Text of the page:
For more than fifteen years now, women have made up the majority of students at institutions of higher learning in the United States. And they are earning the majority of degrees, too: women have been awarded more bachelor’s degrees than men since 1996, and more master’s degrees since 2002. Finally, since 2009, women have also begun to edge out men in Ph.D.s awarded, with women taking home 52% of doctorates that year, according to the National Center for Education Statistics (NCES).
In online education, the picture is similar: the NCES reports that about 61% of online learners enrolled in undergraduate classes are women. What are some of the reasons women are opting in to online degree programs? This article, presented by American InterContinental University, looks at some of the factors driving women’s decision to choose online learning.
The Stay-At-Home Mother
The number of mothers who choose to stay at home are surely but steadily declining. However, there are still millions of mothers who have opted to stay at home with their children: the U.S. Census Bureau reported that there were 5 million stay-at-home moms in 2010 (down from 5.3 in 2008).
55.1% of online degree program students in an associate or bachelor’s program claimed they had one or more dependents in 2007-2008, the NCES reports. It’s safe to assume that stay-at-home mothers are among that 55.1%.
Whether they are developing skills for an eventual return to the job market, continuing their own personal development, or setting a good example about the value of education to their children, online education’s convenience and flexibility means stay-at-home moms can pursue a degree without having to make special child care arrangements.
However, most online learners are employed, according to the NCES report. Working women probably choose online learning for the same reasons their male counterparts do: it's convenient to learn while you earn. Online education's flexibility allows working women to schedule study time around work and family obligations—and working women, according to long-term studies by the National Science Foundation, still do the bulk of core housework in married households.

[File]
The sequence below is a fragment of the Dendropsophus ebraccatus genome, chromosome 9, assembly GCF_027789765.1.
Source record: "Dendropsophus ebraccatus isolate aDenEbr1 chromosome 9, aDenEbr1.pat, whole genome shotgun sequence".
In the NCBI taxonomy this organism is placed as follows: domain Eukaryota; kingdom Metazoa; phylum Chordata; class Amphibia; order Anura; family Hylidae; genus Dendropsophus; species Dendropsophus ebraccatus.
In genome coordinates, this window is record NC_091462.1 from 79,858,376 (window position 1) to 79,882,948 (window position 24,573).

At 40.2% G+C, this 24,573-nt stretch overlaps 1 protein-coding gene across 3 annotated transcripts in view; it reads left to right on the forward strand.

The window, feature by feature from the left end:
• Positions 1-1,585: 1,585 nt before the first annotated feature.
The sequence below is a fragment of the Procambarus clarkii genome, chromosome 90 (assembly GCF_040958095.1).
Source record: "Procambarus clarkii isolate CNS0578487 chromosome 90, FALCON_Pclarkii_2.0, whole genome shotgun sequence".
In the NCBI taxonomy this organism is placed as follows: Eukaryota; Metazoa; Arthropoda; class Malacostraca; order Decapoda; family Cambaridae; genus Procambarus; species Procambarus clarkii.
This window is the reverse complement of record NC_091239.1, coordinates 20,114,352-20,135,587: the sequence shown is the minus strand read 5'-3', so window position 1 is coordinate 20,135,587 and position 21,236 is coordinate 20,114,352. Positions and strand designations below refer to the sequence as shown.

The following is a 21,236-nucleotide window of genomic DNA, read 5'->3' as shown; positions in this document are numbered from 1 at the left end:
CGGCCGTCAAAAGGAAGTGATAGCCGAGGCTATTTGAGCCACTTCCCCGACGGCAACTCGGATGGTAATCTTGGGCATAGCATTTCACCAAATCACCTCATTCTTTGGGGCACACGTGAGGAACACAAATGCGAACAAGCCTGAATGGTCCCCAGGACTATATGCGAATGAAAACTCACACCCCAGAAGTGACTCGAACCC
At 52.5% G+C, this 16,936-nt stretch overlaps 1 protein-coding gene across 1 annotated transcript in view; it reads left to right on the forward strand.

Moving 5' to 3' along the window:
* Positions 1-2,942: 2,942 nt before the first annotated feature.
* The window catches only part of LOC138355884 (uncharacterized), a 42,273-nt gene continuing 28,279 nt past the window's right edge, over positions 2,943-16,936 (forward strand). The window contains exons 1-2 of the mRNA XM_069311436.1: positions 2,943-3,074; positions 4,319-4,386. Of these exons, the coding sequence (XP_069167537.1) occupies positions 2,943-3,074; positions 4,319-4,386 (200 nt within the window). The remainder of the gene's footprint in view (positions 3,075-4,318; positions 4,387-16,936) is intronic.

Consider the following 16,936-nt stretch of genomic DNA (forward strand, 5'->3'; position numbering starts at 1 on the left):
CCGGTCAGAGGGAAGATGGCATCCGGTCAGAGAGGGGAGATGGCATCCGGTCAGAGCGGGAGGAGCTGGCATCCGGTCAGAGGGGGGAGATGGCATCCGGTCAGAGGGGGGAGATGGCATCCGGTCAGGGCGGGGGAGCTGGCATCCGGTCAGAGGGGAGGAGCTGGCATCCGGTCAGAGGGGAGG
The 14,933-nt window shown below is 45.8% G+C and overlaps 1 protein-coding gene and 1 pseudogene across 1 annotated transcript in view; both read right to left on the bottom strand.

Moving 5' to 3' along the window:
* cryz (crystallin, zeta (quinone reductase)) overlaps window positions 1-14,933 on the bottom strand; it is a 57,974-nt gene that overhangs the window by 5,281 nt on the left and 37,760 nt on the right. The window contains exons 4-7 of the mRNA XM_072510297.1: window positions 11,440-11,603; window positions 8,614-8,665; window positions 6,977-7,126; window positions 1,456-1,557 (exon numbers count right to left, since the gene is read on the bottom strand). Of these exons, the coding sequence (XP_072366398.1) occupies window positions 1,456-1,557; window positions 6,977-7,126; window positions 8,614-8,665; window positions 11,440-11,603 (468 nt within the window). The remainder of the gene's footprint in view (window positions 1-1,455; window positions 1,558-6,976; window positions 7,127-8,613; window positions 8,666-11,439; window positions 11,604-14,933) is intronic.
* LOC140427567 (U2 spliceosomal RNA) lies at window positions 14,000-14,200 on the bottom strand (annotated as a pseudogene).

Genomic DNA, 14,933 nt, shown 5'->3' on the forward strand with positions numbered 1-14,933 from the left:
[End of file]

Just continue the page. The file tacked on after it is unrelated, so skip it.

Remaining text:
Working women may want to pursue an online degree because they want to keep current with their field, or possibly prepare to compete for more advanced positions. They may also feel inspired to start down a new career path, and earn a qualification in the new field while continuing to work in their old one.
Military Personnel or Military Spouses
Finally, women who are enlisted military personnel, or who are married to an active-duty military member, have special circumstances that can make online education a good fit. Active-duty personnel and military families alike find themselves moving frequently as their deployments change, and an online degree program provides women in either military family role the opportunity for continuity in their studies.
Also, many online colleges are outlets of traditional ground-based institutions and, as such, can accept GI Bill benefits to help pay for tuition costs. Often, colleges will also participate in voluntary aid programs, whether they include government-subsidized options such as the Yellow Ribbon Program, or scholarships and grants for veterans, active-duty students, and their family members that are funded by the institution itself.
Women who are in the military, or married to someone who is, should look for an online college that has a department dedicated to working with students in the military and their spouses. These institutions should have staff members who understand veteran and military issues in order to provide specific advice and assistance throughout the college experience.
This article is presented by American InterContinental University, a leading provider of career-focused education. Online or on-campus via AIU Online, AIU offers students degree programs without distractions. Find out more about AIU’s associate, bachelor, and master’s degree program offerings at http://www.aiuniv.edu.